Saturday, July 28, 2018

The Definitive Critical Work on Kathy Acker by Spencer Dew | A San Diego State University Press Classic


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Hyperbole Books, a San Diego State University Press imprint, heralds the release of a dynamic title focused on the work of a 20th Century American Original: Kathy Acker. Learning for Revolution: The Work of Kathy Acker by Spencer Dew.

The critics have spoken!

"An indispensable entry into the annals of Ackerania, Spencer Dew's "Learning for Revolution: The Work of Kathy Acker" provides a poetic, personal, political, and, above all, pedagogical take on a critical figure whose contributions to finding and teaching imaginative ways of engaging with reality cannot be overstated. A deeply humane and insightful book, this should be on the shelf of anyone interested in "the ability of artistic work to affect change in the world" and who also seeks to find the blood and guts of what it means to interact morally and ethically with other human beings."

Kathleen Rooney, author of Live Nude Girl: My Life as an Object

"So often, academics (myself included) have approached Acker as a punk/plagiarist revolutionary without satisfactorily asking why ultimately is she doing this? Alternatively, Spencer Dew's Learning for Revolution applies the secular concept of the Talmudic (Blanchot) to Acker's work, to propose a compelling answer to that question: Acker's writing aspires to the pedagogical, the instructional... I am not declaring this the end of Acker criticism, but Dew certainly has created an argument that will reverberate throughout Acker scholarship."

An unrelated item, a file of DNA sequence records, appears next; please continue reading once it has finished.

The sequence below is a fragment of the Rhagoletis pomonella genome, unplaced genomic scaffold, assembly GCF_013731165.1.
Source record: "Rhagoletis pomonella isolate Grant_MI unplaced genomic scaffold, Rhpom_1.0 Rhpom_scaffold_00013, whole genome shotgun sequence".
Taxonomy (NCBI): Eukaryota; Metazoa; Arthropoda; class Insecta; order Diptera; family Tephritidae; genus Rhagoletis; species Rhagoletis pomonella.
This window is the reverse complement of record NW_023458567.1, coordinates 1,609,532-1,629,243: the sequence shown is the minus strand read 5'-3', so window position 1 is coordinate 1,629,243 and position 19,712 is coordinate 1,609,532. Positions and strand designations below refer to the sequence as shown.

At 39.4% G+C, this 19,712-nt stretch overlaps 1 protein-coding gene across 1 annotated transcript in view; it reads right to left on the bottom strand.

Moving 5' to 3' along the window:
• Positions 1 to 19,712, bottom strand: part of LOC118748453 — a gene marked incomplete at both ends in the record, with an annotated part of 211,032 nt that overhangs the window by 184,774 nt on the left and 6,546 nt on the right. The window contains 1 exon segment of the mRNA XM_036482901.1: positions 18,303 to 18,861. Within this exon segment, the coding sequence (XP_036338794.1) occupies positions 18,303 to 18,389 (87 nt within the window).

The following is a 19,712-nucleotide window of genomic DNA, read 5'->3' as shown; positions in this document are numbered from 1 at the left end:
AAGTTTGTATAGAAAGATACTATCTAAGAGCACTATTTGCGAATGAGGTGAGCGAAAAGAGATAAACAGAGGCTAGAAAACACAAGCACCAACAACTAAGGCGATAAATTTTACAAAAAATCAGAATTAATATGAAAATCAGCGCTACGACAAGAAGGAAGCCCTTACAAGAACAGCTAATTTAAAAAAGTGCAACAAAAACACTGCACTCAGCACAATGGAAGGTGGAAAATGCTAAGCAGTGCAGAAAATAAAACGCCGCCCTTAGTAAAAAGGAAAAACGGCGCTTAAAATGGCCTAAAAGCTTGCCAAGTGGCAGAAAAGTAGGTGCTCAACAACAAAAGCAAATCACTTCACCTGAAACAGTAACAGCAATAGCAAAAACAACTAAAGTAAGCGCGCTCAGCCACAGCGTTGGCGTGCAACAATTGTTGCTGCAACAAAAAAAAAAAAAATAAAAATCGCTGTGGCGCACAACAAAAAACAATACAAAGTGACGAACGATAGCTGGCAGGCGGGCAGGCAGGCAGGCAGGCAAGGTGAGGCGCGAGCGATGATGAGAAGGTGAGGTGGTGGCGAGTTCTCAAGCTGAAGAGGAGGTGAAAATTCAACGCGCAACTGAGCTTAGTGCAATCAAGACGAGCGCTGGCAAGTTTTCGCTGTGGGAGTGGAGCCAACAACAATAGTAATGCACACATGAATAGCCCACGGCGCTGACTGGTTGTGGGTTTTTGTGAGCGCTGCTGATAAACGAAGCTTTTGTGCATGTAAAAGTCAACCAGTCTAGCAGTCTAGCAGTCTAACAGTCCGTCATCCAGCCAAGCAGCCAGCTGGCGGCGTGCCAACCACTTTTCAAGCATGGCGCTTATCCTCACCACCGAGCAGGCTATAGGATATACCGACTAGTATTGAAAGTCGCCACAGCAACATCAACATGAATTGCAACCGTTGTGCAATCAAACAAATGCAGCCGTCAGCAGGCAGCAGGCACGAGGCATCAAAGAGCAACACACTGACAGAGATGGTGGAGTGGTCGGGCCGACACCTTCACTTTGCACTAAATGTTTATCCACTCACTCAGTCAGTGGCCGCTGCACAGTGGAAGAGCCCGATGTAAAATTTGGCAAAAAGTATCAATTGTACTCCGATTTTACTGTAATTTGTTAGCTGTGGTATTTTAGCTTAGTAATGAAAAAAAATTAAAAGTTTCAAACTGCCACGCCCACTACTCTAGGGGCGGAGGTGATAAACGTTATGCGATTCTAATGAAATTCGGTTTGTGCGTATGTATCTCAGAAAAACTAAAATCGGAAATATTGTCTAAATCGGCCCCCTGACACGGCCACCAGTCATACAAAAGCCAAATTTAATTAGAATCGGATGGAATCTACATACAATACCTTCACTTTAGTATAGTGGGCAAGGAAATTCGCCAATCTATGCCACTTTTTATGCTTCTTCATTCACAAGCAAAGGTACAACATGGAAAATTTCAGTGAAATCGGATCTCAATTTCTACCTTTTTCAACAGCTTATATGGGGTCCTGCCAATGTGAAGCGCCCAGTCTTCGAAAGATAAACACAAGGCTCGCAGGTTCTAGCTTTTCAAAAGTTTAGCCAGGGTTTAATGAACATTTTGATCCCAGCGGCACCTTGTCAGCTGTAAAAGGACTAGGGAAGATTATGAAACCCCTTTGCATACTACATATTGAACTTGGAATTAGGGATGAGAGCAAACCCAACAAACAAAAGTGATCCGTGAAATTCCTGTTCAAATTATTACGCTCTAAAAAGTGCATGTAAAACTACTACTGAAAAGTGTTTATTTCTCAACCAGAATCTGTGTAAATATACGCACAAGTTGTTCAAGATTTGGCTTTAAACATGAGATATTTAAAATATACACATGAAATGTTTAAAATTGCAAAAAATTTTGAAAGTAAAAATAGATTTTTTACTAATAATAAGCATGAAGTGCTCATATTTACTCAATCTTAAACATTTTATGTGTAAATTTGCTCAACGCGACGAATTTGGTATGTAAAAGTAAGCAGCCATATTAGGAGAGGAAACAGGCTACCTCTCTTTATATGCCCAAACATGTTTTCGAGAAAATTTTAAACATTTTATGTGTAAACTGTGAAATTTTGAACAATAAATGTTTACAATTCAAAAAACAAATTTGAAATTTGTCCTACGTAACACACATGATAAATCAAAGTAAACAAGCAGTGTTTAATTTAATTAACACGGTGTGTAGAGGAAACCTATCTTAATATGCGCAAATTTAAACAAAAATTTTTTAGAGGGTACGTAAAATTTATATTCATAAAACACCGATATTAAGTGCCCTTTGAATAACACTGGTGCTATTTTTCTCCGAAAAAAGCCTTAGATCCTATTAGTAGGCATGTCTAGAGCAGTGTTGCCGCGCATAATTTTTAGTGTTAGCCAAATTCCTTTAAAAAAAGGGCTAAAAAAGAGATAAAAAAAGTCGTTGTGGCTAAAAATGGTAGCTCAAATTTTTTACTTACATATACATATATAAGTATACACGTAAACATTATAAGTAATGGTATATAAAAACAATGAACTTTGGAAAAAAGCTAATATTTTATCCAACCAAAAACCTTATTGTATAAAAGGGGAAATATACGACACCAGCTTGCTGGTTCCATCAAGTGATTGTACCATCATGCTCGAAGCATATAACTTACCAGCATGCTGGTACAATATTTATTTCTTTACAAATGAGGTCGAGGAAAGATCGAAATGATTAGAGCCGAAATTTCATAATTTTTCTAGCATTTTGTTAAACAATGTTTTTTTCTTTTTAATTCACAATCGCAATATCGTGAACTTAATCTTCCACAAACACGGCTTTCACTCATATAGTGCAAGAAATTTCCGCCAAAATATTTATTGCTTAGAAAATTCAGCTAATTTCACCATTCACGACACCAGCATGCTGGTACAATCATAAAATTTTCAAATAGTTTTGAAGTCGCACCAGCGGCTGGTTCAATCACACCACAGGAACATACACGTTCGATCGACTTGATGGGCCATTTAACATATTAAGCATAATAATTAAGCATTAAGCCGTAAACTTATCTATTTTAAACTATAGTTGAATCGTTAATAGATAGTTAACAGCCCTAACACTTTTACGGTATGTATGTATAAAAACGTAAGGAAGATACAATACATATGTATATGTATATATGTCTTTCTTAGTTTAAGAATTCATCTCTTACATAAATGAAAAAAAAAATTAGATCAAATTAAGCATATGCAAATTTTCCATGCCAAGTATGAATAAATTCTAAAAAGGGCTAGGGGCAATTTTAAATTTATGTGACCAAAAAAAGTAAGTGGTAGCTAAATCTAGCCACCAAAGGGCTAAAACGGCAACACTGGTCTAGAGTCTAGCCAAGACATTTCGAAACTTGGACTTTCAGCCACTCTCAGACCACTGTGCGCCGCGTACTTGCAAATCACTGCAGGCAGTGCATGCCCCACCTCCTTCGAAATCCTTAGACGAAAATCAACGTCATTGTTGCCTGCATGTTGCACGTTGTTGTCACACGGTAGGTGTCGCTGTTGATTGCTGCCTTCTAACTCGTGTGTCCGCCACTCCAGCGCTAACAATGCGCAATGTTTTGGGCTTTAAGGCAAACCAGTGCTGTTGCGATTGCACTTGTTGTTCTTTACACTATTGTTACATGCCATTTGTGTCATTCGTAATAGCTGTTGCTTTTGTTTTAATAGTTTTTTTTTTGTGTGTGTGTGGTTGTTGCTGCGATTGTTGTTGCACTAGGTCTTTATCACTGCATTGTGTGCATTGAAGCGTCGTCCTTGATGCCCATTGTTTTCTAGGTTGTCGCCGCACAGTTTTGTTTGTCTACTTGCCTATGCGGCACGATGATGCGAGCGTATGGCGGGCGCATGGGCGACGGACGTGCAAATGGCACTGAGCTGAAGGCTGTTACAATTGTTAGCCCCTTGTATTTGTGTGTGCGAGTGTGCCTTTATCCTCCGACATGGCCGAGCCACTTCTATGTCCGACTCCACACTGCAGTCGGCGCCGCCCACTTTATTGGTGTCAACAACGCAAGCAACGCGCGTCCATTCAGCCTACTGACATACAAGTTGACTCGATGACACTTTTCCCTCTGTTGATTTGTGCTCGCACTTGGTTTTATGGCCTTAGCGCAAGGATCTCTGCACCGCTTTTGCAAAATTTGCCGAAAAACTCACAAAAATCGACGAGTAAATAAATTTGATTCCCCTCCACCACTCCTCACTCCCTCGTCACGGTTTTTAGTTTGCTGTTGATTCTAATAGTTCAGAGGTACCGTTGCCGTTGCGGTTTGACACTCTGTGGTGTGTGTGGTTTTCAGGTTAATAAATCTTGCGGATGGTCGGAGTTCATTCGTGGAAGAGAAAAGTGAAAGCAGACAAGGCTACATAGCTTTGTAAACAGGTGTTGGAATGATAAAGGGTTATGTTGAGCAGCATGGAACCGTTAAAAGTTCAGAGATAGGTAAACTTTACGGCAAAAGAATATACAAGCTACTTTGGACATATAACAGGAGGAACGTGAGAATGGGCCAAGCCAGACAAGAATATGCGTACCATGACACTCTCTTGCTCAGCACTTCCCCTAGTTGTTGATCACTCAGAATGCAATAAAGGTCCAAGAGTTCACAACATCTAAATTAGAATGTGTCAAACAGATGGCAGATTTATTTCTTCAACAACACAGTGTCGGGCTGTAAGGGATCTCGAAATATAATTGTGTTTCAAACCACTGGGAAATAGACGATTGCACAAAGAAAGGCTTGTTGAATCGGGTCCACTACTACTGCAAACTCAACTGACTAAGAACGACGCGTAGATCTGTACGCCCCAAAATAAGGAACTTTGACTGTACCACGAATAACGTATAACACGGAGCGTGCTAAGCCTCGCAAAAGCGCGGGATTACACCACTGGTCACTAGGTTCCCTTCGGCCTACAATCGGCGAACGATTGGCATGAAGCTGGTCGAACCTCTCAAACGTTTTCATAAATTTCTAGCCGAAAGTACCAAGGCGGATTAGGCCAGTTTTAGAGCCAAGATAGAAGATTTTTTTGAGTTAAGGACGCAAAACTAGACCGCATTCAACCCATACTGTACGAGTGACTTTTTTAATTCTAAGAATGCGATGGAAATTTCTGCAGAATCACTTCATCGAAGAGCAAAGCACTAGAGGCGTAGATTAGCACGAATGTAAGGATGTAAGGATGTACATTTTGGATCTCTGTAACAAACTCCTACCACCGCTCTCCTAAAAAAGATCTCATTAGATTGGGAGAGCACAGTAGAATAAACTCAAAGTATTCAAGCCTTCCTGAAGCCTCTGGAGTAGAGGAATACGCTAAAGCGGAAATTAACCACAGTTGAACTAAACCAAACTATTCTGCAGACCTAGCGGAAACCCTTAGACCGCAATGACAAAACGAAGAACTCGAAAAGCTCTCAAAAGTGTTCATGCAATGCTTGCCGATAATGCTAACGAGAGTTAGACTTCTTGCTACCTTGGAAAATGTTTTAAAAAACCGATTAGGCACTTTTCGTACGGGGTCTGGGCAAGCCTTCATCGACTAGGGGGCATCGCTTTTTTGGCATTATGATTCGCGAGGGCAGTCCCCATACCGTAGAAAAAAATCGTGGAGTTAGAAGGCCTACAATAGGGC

Michael Hardin, rogue scholar & author of
Devouring Institutions: The Life Work of Kathy Acker

"Progress is possible; plagiarism implies it. Spencer Dew offers an excellent guide to Kathy Acker as a progressive writer, at odds with exploitation and oppression in all forms. He is a patient reader of Acker as reader, of Blanchot and others, for whom friendship is the key to practicing another kind of life. Not the easiest person to befriend in life, Dew shows Acker on the page to be a writer whose generosity borders the infinite."

McKenzie Wark, author of A Hacker Manifesto

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